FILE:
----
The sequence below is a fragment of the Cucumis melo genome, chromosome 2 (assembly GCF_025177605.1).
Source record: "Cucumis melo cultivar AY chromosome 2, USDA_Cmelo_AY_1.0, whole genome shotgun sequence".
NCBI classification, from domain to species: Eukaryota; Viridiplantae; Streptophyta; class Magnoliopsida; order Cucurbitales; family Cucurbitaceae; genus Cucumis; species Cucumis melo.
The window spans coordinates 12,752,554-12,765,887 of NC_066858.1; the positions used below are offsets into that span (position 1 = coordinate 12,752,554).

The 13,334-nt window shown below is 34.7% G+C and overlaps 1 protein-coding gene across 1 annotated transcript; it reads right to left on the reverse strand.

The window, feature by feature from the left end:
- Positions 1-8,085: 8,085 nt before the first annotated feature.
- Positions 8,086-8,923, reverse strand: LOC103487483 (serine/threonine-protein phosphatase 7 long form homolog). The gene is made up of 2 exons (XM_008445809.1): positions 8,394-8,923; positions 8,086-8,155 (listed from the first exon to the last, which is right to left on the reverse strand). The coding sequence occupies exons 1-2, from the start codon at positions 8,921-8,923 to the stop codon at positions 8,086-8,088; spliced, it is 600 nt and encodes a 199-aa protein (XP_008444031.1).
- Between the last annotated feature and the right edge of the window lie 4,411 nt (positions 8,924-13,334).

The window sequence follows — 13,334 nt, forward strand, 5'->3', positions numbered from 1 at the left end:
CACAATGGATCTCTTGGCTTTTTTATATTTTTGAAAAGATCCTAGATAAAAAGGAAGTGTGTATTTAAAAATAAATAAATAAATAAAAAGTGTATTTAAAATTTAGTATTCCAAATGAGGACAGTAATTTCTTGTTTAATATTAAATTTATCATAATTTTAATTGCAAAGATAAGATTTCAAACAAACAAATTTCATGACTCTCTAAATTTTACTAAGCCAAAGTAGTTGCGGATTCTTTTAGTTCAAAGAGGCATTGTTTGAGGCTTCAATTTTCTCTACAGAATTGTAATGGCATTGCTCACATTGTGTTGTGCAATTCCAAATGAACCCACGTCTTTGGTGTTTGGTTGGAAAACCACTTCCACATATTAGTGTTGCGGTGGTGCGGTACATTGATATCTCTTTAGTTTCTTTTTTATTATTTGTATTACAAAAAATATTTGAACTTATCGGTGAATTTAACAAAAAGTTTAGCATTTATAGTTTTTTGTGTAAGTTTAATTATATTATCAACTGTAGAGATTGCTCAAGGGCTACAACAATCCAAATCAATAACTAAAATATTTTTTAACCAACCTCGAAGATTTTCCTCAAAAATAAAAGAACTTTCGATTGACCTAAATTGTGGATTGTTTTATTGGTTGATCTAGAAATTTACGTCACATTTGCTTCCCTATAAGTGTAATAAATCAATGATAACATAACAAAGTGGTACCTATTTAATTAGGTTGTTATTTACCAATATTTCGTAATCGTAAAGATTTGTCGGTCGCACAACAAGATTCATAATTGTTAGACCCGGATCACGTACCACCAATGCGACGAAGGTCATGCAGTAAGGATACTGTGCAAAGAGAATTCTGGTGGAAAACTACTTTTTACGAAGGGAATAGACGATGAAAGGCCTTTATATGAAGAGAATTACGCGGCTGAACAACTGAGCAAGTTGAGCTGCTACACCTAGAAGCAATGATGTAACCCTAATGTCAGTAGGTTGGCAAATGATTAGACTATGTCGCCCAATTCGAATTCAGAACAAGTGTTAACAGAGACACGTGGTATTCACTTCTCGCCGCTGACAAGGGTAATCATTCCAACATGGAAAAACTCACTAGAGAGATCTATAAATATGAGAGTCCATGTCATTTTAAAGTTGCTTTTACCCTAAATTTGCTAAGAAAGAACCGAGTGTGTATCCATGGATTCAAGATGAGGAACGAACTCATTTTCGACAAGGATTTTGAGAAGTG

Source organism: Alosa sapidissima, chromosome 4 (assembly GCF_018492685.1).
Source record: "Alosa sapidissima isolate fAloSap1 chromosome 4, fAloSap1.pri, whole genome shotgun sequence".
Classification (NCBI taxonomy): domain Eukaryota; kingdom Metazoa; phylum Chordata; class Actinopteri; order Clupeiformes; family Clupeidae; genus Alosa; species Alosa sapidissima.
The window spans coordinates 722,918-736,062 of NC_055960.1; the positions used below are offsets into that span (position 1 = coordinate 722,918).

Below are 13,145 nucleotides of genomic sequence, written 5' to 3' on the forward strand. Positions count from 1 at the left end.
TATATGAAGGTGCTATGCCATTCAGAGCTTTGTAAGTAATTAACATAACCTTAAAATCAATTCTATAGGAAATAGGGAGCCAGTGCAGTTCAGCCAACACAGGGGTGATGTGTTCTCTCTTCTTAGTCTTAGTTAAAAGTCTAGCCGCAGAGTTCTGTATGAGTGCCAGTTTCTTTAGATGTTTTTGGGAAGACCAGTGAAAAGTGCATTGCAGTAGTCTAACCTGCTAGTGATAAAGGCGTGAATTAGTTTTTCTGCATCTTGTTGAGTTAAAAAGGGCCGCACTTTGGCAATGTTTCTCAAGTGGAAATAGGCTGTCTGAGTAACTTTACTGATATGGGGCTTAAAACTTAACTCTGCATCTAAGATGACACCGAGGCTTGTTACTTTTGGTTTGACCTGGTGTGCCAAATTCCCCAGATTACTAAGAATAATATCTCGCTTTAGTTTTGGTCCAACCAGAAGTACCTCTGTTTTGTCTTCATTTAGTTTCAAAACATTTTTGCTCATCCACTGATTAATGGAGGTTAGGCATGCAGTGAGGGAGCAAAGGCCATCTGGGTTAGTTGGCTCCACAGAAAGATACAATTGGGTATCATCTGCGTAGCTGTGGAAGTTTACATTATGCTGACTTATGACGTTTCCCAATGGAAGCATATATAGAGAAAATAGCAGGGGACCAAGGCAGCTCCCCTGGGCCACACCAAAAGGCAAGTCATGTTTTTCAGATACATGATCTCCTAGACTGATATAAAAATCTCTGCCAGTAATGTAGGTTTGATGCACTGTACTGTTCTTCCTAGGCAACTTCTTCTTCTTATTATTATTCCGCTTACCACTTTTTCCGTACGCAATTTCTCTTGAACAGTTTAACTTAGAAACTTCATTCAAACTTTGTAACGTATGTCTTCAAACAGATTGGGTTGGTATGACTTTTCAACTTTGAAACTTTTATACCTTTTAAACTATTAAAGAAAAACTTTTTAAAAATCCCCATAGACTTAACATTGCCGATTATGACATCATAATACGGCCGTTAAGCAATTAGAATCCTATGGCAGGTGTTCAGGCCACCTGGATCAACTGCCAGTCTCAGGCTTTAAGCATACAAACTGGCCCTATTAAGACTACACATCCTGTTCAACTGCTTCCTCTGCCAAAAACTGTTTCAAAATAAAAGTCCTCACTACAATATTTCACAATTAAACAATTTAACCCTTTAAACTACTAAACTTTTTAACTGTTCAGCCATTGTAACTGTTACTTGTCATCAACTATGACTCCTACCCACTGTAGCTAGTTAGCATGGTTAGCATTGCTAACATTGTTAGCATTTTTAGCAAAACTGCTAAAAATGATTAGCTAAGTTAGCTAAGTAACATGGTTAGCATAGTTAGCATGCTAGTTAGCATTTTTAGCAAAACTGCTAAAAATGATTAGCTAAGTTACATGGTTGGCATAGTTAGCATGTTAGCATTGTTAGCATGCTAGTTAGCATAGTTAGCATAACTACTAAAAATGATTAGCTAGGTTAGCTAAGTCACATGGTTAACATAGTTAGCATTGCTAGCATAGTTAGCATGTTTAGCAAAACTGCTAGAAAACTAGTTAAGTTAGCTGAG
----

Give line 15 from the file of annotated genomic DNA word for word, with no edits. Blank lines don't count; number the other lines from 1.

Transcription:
The window spans coordinates 722,918-736,062 of NC_055960.1; the positions used below are offsets into that span (position 1 = coordinate 722,918).